|SMART accession number:||SM00120|
|Description:||Hemopexin is a heme-binding protein that transports heme to the liver. Hemopexin-like repeats occur in vitronectin and some matrix metalloproteinases family (matrixins). The HX repeats of some matrixins bind tissue inhibitor of metalloproteinases (TIMPs).|
|Interpro abstract (IPR018487):|
Hemopexin (EC 188.8.131.52) is a serum glycoprotein that binds haem and transports it to the liver for breakdown and iron recovery, after which the free hemopexin returns to the circulation [(PUBMED:12042069)]. Hemopexin prevents haem-mediated oxidative stress. Structurally hemopexin consists of two similar halves of approximately two hundred amino acid residues connected by a histidine-rich hinge region. Each half is itself formed by the repetition of a basic unit of some 35 to 45 residues. Hemopexin-like domains have been found in two other types of proteins, vitronectin [(PUBMED:9572850)], a cell adhesion and spreading factor found in plasma and tissues, and matrixins MMP-1, MMP-2, MMP-3, MMP-9, MMP-10, MMP-11, MMP-12, MMP-14, MMP-15 and MMP-16, members of the matrix metalloproteinase family that cleave extracellular matrix constituents [(PUBMED:14619953)]. These zinc endopeptidases, which belong to MEROPS peptidase subfamily M10A, have a single hemopexin-like domain in their C-terminal section. It is suggested that the hemopexin domain facilitates binding to a variety of molecules and proteins, for example the HX repeats of some matrixins bind tissue inhibitor of metallopeptidases (TIMPs).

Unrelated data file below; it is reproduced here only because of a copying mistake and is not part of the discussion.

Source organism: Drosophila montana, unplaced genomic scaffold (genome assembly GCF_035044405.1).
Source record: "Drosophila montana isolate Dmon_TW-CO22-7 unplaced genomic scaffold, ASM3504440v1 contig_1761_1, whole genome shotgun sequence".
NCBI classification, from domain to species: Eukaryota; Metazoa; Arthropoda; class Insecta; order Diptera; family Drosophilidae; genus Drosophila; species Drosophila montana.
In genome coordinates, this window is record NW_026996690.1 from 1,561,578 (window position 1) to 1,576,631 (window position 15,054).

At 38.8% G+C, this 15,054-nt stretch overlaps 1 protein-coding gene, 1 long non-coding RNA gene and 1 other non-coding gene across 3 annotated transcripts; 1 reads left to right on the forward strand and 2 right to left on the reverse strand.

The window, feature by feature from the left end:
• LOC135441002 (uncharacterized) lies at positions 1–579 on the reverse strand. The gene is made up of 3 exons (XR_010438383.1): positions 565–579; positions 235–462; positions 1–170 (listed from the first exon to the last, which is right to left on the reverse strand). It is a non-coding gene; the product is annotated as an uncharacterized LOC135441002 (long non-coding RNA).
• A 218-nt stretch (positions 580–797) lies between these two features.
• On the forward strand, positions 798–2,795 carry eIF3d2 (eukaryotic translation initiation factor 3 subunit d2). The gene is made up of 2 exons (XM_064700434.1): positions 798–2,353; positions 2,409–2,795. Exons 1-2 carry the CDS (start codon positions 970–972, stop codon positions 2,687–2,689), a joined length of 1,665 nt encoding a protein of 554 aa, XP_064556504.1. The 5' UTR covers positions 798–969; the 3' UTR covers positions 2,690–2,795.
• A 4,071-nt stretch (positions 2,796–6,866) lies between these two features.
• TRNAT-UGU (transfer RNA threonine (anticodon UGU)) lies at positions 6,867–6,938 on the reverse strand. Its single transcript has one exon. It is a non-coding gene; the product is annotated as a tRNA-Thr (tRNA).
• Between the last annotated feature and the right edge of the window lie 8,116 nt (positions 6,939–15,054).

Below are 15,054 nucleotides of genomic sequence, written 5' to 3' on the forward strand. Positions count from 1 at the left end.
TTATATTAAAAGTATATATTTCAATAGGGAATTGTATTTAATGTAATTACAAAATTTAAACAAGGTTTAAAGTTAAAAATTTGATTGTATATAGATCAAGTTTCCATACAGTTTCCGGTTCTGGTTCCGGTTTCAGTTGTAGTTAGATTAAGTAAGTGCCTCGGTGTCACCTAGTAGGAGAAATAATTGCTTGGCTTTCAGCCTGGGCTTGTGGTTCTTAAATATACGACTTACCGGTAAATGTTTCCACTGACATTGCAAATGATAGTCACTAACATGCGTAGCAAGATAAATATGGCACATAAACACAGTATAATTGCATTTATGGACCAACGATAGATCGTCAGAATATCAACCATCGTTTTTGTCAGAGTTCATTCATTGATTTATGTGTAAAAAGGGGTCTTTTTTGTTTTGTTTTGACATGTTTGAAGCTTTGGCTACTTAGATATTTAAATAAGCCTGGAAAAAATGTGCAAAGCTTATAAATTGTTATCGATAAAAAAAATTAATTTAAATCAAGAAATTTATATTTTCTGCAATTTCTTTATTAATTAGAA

This entry represents the repeat found in hempoxein and related domains.
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